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Administrator Pruitt Discusses Water Quality and Lead Eradication in Ohio

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In Cincinnati, Ohio the U.S. Environmental Protection Agency (EPA) Administrator Scott Pruitt visited Cincinnati, Ohio to meet with local water utilities and tour two local lead service line replacement construction sites as well as EPA’s Cincinnati Office of Research and Development (ORD) lab.

“EPA is working closely with state and local partners to eradicate lead in drinking water,” said EPA Administrator Scott Pruitt. “This visit highlights Cincinnati’s proactive approach to upgrading the city’s infrastructure and removing lead service lines. This is a great example of a local community taking the initiative to protect their residents’ health and the environment.”

Administrator Pruitt meets with EPA staff and tours the Cincinnati ORD lab.

During a roundtable discussion with Greater Cincinnati Water Works (GCWW), Administrator Pruitt discussed EPA’s continued cooperation with GCWW, with a focus on the shared goal of eradicating lead in drinking water and providing the highest water quality. GCWW supplies more than 48 billion gallons of water a year through 3,000 miles of water mains to about 235,000 residential and commercial accounts. The city’s goal is to remove all lead services lines within the next 15 years and continue to work to get rid of lead in Cincinnati area schools.

Following the discussion, Administrator Pruitt and leaders from GCWW visited two different lead service line replacement construction sites. The Administrator saw firsthand the work GCWW is planning to do with their lead removal program and received a briefing on the cost-sharing program for customers who work with GCWW contractors to perform the private lead service line replacement.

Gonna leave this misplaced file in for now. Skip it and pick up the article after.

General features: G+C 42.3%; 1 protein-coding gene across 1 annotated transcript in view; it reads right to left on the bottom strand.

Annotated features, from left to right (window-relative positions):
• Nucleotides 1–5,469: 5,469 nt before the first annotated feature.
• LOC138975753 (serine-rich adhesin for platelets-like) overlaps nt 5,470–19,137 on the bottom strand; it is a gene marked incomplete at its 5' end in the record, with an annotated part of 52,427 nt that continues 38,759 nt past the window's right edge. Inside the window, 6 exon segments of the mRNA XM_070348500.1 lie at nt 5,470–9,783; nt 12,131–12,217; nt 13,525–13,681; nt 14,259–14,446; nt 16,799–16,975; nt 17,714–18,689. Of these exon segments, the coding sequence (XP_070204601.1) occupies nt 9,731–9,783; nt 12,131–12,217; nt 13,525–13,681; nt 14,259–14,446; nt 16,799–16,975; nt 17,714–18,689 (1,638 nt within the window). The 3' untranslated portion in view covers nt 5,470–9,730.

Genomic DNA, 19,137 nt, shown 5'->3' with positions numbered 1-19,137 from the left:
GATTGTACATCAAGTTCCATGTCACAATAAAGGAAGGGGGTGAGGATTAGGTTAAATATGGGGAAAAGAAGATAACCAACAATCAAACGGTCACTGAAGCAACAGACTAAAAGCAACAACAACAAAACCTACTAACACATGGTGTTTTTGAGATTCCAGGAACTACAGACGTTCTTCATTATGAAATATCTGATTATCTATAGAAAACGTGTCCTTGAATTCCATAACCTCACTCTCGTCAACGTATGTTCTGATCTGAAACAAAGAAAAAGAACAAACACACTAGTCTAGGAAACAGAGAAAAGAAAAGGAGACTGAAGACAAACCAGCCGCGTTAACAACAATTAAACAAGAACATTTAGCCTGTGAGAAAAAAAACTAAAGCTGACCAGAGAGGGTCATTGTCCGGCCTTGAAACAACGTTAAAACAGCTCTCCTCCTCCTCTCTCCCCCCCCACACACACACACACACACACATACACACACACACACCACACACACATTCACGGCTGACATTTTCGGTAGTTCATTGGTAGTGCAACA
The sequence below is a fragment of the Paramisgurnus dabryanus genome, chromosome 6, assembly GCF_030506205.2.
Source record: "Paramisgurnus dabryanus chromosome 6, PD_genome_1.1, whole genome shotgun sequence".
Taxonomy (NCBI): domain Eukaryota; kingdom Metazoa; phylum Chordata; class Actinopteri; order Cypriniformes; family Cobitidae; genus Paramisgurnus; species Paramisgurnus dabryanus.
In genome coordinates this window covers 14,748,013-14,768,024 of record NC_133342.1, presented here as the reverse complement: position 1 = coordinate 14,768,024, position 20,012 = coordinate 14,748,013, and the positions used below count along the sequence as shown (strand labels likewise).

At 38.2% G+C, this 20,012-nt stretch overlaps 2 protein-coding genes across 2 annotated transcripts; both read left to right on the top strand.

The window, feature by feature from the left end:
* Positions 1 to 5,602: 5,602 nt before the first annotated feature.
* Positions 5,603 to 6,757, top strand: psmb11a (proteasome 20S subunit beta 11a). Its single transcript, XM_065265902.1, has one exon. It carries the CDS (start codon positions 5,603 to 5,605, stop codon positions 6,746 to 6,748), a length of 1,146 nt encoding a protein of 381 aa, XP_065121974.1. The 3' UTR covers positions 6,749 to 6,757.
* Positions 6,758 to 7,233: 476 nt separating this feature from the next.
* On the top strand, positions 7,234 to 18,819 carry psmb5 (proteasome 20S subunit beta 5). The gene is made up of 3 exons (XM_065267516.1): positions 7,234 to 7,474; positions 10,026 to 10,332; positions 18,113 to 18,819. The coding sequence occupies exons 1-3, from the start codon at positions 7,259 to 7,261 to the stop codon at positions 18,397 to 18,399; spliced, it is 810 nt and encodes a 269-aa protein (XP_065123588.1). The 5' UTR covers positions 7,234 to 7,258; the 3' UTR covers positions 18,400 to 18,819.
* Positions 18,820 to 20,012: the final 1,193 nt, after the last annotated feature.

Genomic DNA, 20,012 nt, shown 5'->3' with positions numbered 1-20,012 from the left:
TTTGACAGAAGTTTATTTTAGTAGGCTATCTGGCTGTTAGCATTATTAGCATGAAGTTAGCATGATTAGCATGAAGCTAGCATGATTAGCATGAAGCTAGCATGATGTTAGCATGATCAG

Administrator Pruitt meets with EPA staff and tours the Cincinnati ORD lab.

“We appreciated the visit today from Administrator Pruitt. The visit gave us a chance to explain our enhanced lead program that includes education, outreach and removal of lead service lines. Our program wasn’t mandated by regulations, but implemented because it is the right thing to do for our community, and we believe it can serve as a model across the country,” said Director of Greater Cincinnati Water Works, Cathy Bailey.

Finally, Administrator Pruitt visited EPA’s Cincinnati ORD lab. This stop included an update on the research being conducted on drinking water pipe corrosion and its impact on water quality as well as a tour of the drinking water pilot plant, which has been focusing on lead and PFAS removal in drinking and ground water treatment.

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